What we’ve been doing here will change anybody’s way of thinking, you know. Any – th-, there’s a, there's a, you, you leave this place and you’re different because of the kind of thing you’ve seen, the kind of things you’ve heard. And it makes you reflect, you know, on, on, on the capacity of a human being to do wrong, to, to, to – how would I put it?
To, to, to be wicked, to, to – I will say in French la capacite de faire du mal, la capacite, a human being versus another human being, the kind of thing that one can do to the other. It’s just unbelievable. So you, you start asking yourself if you were put in that situation, what would you do? Ho-, how do you behave in, in such a situation because you hear horrendous, horrendous, terrible things that you, you just . . .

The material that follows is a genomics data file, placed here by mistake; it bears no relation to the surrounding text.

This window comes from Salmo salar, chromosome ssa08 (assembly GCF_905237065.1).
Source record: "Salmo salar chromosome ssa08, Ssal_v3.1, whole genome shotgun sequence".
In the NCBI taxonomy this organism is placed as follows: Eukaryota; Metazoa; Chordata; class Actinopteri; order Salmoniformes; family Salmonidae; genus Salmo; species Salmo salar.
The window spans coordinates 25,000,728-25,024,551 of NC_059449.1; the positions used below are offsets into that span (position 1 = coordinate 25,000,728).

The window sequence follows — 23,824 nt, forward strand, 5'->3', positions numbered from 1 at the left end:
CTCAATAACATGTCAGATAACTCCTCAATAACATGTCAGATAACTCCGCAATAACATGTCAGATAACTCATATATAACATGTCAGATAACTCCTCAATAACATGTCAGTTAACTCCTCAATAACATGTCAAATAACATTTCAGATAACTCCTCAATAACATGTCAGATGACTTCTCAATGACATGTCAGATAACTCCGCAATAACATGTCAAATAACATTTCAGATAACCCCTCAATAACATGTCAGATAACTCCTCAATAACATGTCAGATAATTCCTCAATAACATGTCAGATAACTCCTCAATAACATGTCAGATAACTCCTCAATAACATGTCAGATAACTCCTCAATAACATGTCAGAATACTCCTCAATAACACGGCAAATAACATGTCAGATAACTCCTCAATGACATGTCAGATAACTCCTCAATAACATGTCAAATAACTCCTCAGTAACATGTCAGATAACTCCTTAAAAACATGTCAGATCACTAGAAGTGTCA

I, y-, I was talking to colleagues from the ICTY in, in The Hague and they were just telling the same story. That, “Justine, you hear things here, then you leave. You, you take your car, you’re driving or you’re like okay, maybe the witness was adding, you know, he was making up a story. It can’t be true. But then the next day somebody else comes and tells you exactly the same story.”
And you’re like, if this group could have done this, how do you know the other one will not do it? Even yourself sitting here, if you had the opportunity, you know, of – and then, you know there’s a, there's a – you, you alone, you may not be able to do something but when there are ten, six, 20, 100, 1,000 people, you know, ready to kill, what do you do if you are amongst them?